Planet Earth may be 4.5 billion years old, but that doesn’t mean it can’t serve up a shattering surprise now and again.
Such was the case on April 11 when two massive earthquakes erupted beneath the Indian Ocean off the coast of the Indonesian island of Sumatra, far from the usual danger zones. Now scientists say the seafloor ruptures are part of a long suspected, yet never before observed, event: the slow-motion splitting of a vast tectonic plate.
The first of the quakes, a magnitude 8.7, was 20 times more powerful than California’s long anticipated “big one” and tore a complex network of faults deep in the ocean floor. The violence also triggered unusually large aftershocks thousands of miles away, including four off North America’s western coast.
“It was jaw-dropping,” said Thorne Lay, a professor of Earth and planetary sciences at UC Santa Cruz. “It was like nothing we’d ever seen.”
At first, Lay wondered whether the computer code he used to analyze earthquakes was wrong. Eventually, he and other scientists realized that they had documented the breakup of the Indo-Australian plate into two pieces, an epic process that began roughly 50 million years ago and will continue for tens of millions more. Lay and other scientists reported their findings online Wednesday in the journal Nature.
Most great earthquakes occur along plate borders, where one plate dives beneath the adjoining plate and sinks deep into Earth’s mantle, a process called subduction. The April 11 quakes, however, occurred in the middle of the plate and involved a number of strike-slip faults, meaning the ground on one side of the fault moves horizontally past ground on the other side.
Scientists say the 8.7 main shock broke four faults. The quake lasted 2 minutes and 40 seconds — most last just seconds — and was followed by a second main shock, of magnitude 8.2, two hours later.
Unlike the magnitude 9.1 temblor that struck in the same region on Dec. 26, 2004, and created a deadly tsunami, the April 11 quakes did not cause similar destruction. That’s because horizontally moving strike-slip faults do not induce the massive, vertical displacement of water that thrust faults do on the borders of plates.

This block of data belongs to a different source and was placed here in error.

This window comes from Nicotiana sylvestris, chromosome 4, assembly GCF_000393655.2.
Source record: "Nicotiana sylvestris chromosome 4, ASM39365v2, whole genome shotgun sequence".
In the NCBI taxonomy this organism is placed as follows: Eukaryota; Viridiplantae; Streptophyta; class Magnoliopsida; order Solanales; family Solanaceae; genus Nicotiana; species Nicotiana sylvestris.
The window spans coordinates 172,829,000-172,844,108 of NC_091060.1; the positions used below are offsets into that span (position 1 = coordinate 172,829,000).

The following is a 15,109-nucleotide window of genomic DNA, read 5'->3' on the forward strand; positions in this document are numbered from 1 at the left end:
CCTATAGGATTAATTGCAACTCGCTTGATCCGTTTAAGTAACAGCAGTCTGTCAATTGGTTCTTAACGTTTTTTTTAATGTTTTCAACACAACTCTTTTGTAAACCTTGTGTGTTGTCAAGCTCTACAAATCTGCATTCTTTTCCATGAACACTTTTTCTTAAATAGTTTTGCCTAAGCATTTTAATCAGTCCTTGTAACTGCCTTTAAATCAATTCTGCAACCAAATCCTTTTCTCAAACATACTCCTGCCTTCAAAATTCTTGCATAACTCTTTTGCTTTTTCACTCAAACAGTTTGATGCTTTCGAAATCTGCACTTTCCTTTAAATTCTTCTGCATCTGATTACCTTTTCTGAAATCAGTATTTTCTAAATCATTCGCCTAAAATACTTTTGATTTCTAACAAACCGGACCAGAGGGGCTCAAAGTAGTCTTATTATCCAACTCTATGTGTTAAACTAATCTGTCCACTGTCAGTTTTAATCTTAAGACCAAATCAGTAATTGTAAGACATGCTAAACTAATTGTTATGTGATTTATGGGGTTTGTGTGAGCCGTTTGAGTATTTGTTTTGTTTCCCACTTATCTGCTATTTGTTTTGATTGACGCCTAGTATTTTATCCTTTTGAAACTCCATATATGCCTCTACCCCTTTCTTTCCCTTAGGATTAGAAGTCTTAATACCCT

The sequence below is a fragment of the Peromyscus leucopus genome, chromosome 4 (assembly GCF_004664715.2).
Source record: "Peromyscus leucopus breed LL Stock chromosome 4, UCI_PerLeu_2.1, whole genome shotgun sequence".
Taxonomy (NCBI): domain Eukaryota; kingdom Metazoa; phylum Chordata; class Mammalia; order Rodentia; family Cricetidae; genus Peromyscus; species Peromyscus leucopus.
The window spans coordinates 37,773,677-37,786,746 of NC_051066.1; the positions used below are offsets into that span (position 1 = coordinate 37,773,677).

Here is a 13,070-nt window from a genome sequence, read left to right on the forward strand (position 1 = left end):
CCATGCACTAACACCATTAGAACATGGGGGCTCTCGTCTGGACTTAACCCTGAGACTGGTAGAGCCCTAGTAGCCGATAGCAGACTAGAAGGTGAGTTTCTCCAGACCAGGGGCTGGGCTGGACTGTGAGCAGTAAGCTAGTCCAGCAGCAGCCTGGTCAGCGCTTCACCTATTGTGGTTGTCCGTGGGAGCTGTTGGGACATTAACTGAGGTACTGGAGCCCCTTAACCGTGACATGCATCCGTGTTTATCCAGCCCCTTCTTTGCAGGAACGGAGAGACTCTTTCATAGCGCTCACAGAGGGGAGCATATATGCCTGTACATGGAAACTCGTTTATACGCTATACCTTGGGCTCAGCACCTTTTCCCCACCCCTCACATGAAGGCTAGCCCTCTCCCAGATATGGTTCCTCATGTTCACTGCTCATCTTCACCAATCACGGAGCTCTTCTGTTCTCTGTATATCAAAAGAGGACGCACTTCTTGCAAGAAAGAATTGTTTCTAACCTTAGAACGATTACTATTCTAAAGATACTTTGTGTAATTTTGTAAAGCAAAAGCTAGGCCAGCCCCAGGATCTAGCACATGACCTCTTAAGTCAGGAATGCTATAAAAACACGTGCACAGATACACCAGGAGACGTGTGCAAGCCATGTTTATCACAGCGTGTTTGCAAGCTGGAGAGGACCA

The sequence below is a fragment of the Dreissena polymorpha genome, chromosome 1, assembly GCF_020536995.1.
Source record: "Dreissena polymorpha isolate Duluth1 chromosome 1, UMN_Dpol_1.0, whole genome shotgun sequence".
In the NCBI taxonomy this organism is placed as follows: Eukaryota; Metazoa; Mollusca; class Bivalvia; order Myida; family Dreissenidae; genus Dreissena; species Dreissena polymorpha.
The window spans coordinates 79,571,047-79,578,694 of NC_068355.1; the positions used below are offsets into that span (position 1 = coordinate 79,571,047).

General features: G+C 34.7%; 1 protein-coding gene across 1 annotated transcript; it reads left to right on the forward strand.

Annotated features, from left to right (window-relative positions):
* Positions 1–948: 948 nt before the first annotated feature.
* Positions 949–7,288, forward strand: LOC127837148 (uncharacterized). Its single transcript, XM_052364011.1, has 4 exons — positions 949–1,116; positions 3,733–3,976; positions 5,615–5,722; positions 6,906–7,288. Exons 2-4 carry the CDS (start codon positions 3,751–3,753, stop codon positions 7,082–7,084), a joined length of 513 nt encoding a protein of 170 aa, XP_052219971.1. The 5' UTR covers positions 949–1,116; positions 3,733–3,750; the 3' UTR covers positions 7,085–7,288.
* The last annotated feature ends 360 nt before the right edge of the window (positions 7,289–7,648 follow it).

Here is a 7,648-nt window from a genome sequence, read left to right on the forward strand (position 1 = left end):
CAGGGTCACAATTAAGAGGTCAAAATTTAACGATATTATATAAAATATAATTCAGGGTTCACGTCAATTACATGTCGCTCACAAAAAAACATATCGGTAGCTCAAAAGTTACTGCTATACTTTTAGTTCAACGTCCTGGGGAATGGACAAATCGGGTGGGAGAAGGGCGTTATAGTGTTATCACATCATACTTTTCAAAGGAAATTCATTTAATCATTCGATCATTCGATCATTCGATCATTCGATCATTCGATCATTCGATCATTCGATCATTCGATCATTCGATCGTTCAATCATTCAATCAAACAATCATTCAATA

The type of interplate faults involved in the Sumatran quakes are the result of monumental forces, some of which drove the land mass of India into Asia millions of years ago and lifted the Himalayan Mountains. As the Indo-Australian plate continues to slide northwest, the western portion of the plate, where India is, has been grinding against and underneath Asia. But the eastern portion of the plate, which contains Australia, keeps on moving without the same obstruction. That difference creates squeezing pressure in the area where the quakes occurred.
The study authors say that over time, as more quakes occur and new ruptures appear, the cracks will eventually coalesce into a single fissure.
“This is part of the messy business of breaking up a plate,” said University of Utah seismologist Keith Koper, senior author of one of the studies. “Most likely it will take thousands of similar large quakes for that to happen.”
The quakes were also notable for triggering powerful aftershocks thousands of miles away. Though major quakes have been known to trigger aftershocks at great distance, they are usually less than 5.5 in magnitude. The April earthquakes triggered 11 aftershocks that measured 5.5 or greater in the six days that followed, including a magnitude 7. Remote shocks were felt 6,000 to 12,000 miles from the main quakes.
Fred Pollitz, a geophysicist with the U.S. Geological Survey in Menlo Park, Calif., and lead author of one of the studies, said the quakes were extremely effective in transmitting seismic wave radiation around the world. Though Pollitz said the magnitude of the larger Sumatran quake is No. 10 on the list of quakes since 1900, no other temblor has triggered so many strong aftershocks so far away.
“It’s the most powerful earthquake ever in terms of capability of putting stress on other fault zones around the world,” he said.
Pollitz said the quakes were likely to teach seismologists about the physics of earthquakes, particularly those along strike-slip faults. That knowledge, he said, would certainly apply to California’s San Andreas fault, which is also a strike-slip fault.
Lay said that the Sumatran quakes were most surprising in that they were completely unanticipated by seismologists and that he did not expect the event to repeat any time soon.